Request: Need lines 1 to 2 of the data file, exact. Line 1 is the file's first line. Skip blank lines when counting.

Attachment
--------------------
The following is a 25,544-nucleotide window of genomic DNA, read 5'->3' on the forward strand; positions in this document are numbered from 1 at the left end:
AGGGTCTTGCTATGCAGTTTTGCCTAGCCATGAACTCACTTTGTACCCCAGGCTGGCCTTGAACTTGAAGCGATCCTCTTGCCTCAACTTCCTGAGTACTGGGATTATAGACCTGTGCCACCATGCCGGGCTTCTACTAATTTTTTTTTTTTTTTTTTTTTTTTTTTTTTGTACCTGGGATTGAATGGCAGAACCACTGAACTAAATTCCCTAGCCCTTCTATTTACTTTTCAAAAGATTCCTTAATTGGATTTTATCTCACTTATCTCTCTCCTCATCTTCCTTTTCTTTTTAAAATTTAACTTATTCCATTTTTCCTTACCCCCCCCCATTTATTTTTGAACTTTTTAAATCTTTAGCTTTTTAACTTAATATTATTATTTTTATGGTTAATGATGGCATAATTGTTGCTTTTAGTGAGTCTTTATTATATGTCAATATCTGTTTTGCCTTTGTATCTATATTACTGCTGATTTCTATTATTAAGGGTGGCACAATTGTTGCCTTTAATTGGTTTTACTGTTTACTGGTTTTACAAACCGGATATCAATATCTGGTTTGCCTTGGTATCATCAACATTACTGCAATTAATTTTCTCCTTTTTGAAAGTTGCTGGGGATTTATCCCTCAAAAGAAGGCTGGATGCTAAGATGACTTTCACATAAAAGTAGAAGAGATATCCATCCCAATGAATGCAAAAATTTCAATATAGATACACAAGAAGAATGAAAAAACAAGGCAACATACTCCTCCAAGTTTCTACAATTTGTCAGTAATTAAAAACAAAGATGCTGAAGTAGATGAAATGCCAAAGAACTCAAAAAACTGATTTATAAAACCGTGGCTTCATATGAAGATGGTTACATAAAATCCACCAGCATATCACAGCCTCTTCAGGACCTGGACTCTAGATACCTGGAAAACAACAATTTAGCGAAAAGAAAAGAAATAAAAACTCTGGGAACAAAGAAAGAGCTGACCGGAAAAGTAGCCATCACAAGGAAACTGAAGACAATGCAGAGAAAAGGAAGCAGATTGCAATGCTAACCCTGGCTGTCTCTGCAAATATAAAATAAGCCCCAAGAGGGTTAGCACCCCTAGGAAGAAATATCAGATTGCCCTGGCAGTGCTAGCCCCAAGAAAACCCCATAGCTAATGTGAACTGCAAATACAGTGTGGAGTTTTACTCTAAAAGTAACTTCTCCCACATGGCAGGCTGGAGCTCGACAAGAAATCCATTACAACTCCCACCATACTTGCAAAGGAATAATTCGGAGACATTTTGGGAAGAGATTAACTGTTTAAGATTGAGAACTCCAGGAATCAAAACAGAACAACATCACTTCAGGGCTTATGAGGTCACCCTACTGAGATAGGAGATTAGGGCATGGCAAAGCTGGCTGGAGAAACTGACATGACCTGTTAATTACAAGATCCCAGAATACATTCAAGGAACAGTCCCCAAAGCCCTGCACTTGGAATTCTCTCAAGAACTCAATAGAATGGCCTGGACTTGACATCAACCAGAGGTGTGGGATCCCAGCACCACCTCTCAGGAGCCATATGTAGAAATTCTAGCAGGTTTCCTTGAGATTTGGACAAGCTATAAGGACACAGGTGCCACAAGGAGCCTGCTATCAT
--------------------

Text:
The following is a 25,544-nucleotide window of genomic DNA, read 5'->3' on the forward strand; positions in this document are numbered from 1 at the left end:
AGGGTCTTGCTATGCAGTTTTGCCTAGCCATGAACTCACTTTGTACCCCAGGCTGGCCTTGAACTTGAAGCGATCCTCTTGCCTCAACTTCCTGAGTACTGGGATTATAGACCTGTGCCACCATGCCGGGCTTCTACTAATTTTTTTTTTTTTTTTTTTTTTTTTTTTTTGTACCTGGGATTGAATGGCAGAACCACTGAACTAAATTCCCTAGCCCTTCTATTTACTTTTCAAAAGATTCCTTAATTGGATTTTATCTCACTTATCTCTCTCCTCATCTTCCTTTTCTTTTTAAAATTTAACTTATTCCATTTTTCCTTACCCCCCCCCATTTATTTTTGAACTTTTTAAATCTTTAGCTTTTTAACTTAATATTATTATTTTTATGGTTAATGATGGCATAATTGTTGCTTTTAGTGAGTCTTTATTATATGTCAATATCTGTTTTGCCTTTGTATCTATATTACTGCTGATTTCTATTATTAAGGGTGGCACAATTGTTGCCTTTAATTGGTTTTACTGTTTACTGGTTTTACAAACCGGATATCAATATCTGGTTTGCCTTGGTATCATCAACATTACTGCAATTAATTTTCTCCTTTTTGAAAGTTGCTGGGGATTTATCCCTCAAAAGAAGGCTGGATGCTAAGATGACTTTCACATAAAAGTAGAAGAGATATCCATCCCAATGAATGCAAAAATTTCAATATAGATACACAAGAAGAATGAAAAAACAAGGCAACATACTCCTCCAAGTTTCTACAATTTGTCAGTAATTAAAAACAAAGATGCTGAAGTAGATGAAATGCCAAAGAACTCAAAAAACTGATTTATAAAACCGTGGCTTCATATGAAGATGGTTACATAAAATCCACCAGCATATCACAGCCTCTTCAGGACCTGGACTCTAGATACCTGGAAAACAACAATTTAGCGAAAAGAAAAGAAATAAAAACTCTGGGAACAAAGAAAGAGCTGACCGGAAAAGTAGCCATCACAAGGAAACTGAAGACAATGCAGAGAAAAGGAAGCAGATTGCAATGCTAACCCTGGCTGTCTCTGCAAATATAAAATAAGCCCCAAGAGGGTTAGCACCCCTAGGAAGAAATATCAGATTGCCCTGGCAGTGCTAGCCCCAAGAAAACCCCATAGCTAATGTGAACTGCAAATACAGTGTGGAGTTTTACTCTAAAAGTAACTTCTCCCACATGGCAGGCTGGAGCTCGACAAGAAATCCATTACAACTCCCACCATACTTGCAAAGGAATAATTCGGAGACATTTTGGGAAGAGATTAACTGTTTAAGATTGAGAACTCCAGGAATCAAAACAGAACAACATCACTTCAGGGCTTATGAGGTCACCCTACTGAGATAGGAGATTAGGGCATGGCAAAGCTGGCTGGAGAAACTGACATGACCTGTTAATTACAAGATCCCAGAATACATTCAAGGAACAGTCCCCAAAGCCCTGCACTTGGAATTCTCTCAAGAACTCAATAGAATGGCCTGGACTTGACATCAACCAGAGGTGTGGGATCCCAGCACCACCTCTCAGGAGCCATATGTAGAAATTCTAGCAGGTTTCCTTGAGATTTGGACAAGCTATAAGGACACAGGTGCCACAAGGAGCCTGCTATCAT